APPEALS by the Government Executive to have the five Title Deed bills approved during the last session of parliament have proved unsuccessful and the House Interior Committee has decided to continue their examination at the start of the new parliamentary session after the summer recess.
After the session, the House Interior Committee Chairman and AKEL MP, Yiannos Lamaris said that despite efforts discussions on the bills could not be completed.
“There are some points that must be clarified and examined further. Talks on a small part will continue after summer so that the bill is subject to the Parliament’s approval in October”, Mr. Lamaris said.
At the present time some 130,000 properties do not have Title Deeds. Last July, Interior Minister Neoclis Sylikiotis announced a series of amendments to the law to alleviate the problem. Often referred to as a ’Planning Amnesty’, the five bills influence other aspects of the Title Deed problem and change the following laws:
- The Streets and Buildings Regulations Law, Cap 96
- The Planning Law 90/1972.
- The Immovable Property (Tenure, Registration and Valuation) Law, Cap. 224
- The Sale of Land (Specific Performance) Law, Cap 232
- The Contract Law, Cap. 249
However, the proposed amendments have been the subject of much criticism. They were opposed by the Cyprus Bar Association who rejected them saying that “They will lead us into a labyrinth without solving the problem”.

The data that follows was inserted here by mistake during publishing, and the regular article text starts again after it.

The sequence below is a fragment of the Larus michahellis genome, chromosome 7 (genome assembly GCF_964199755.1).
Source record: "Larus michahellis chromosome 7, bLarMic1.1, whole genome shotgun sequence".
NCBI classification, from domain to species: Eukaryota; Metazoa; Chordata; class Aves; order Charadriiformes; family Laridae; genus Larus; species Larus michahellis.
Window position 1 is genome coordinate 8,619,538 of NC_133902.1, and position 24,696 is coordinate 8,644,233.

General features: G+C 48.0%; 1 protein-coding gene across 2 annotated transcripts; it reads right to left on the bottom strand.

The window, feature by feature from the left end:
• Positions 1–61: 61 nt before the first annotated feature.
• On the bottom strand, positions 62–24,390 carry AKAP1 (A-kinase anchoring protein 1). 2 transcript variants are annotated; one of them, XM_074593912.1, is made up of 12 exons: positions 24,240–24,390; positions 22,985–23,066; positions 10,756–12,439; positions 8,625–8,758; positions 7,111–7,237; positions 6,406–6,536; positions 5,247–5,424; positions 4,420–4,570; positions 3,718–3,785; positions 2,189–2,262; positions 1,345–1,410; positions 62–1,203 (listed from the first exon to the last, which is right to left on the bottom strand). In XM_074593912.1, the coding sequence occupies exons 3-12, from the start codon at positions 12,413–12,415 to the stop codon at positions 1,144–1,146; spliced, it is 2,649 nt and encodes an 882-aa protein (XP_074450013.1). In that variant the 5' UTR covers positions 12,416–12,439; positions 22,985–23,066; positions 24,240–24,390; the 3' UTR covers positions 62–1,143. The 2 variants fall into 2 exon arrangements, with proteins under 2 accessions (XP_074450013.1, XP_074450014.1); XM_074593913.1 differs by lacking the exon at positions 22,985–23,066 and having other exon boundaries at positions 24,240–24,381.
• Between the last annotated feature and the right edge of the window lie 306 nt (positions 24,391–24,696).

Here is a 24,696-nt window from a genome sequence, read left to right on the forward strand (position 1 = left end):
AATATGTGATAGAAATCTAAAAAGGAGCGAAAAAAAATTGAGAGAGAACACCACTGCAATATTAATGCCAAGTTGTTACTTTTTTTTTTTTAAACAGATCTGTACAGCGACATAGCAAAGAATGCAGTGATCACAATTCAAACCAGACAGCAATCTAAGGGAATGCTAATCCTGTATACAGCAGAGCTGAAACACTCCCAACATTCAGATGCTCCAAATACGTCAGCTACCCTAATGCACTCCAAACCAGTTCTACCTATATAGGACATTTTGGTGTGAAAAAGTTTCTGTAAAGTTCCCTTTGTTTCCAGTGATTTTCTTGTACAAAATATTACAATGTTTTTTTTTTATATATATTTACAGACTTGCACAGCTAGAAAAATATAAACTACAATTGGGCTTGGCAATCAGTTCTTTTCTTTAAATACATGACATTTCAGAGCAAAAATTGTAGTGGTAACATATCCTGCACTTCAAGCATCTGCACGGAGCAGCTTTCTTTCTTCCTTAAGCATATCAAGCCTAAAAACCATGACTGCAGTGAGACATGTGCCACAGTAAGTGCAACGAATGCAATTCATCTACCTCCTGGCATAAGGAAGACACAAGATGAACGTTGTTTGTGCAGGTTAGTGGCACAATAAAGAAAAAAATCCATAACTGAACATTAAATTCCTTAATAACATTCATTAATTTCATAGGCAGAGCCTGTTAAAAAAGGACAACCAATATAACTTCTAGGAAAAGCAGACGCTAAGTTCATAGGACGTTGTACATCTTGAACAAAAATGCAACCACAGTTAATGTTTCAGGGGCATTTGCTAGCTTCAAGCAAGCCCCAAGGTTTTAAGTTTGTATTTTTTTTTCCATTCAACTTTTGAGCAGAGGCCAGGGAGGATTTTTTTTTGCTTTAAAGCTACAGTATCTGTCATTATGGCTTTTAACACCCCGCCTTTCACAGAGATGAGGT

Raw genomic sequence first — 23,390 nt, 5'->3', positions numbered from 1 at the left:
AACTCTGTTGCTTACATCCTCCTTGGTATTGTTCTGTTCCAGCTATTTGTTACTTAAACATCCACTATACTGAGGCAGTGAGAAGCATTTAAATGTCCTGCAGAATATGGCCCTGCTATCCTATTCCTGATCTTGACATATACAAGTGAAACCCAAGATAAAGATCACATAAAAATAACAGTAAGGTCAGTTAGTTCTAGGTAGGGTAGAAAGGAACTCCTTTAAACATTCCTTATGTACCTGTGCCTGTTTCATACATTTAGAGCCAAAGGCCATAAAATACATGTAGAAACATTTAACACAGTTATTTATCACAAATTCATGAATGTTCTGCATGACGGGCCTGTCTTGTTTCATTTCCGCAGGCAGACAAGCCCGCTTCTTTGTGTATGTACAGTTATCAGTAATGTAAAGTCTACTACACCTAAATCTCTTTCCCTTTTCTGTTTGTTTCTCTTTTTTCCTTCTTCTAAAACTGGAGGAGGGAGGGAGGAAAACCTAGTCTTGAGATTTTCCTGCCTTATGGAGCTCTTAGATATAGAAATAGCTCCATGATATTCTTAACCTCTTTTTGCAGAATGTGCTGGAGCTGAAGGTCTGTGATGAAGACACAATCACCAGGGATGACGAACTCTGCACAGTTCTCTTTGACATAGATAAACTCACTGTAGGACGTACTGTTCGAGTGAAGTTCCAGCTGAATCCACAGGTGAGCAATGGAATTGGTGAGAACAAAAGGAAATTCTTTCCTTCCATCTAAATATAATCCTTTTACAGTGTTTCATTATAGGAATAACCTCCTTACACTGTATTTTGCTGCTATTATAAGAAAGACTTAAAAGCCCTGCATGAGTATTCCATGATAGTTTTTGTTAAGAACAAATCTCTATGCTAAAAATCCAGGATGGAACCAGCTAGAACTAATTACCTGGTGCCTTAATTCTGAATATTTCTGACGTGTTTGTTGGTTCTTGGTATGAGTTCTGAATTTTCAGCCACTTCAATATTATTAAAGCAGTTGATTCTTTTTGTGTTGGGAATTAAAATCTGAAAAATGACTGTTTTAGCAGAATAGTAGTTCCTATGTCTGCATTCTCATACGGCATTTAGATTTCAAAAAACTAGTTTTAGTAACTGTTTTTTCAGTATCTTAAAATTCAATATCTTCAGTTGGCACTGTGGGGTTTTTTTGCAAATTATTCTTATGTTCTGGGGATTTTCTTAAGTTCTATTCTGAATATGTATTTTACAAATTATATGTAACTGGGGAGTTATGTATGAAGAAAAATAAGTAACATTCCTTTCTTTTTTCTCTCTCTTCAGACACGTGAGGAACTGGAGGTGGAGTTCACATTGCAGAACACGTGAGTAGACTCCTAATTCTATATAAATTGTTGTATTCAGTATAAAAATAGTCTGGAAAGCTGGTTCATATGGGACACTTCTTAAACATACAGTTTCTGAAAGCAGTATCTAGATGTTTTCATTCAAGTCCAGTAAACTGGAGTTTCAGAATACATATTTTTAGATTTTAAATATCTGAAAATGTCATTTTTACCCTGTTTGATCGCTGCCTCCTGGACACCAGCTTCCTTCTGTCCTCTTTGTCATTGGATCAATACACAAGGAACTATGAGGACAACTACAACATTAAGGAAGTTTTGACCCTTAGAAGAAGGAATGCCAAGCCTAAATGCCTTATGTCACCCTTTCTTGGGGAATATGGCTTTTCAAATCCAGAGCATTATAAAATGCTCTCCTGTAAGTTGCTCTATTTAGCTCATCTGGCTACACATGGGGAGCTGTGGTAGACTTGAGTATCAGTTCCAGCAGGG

The Cyprus Property Action Group (CPAG) also condemned the proposals, calling them “an amnesty for developers who have failed to adhere to planning/building permits issued or even built illegally without these permits”.
CPAG went on to say that they failed to address the main problem of “developers taking mortgages on properties they have also sold to unsuspecting buyers”. Buyers then “wait years to obtain Title Deeds and stand to lose their homes should the developer go bust and if the buyers cannot then pay off ‘their’ portion of the mortgage”.
The Cyprus Technical Chamber, ETEK, has urged the government to demolish illegally constructed buildings and draw up a ‘black list’ of developers who were known to have broken the law as well as those who remortgage property for which no Title Deed has been issued.
Meanwhile pressure on Cyprus from the European Union continues to mount. MEP Daniel Hannan is trying to uncover the facts behind the Cyprus developers’ mortgages scandal and has also called on the EC to send a fact-finding mission to Cyprus to investigate the Title Deed problems, while MEP Syed Kamall has raised a question about Aristo Developers.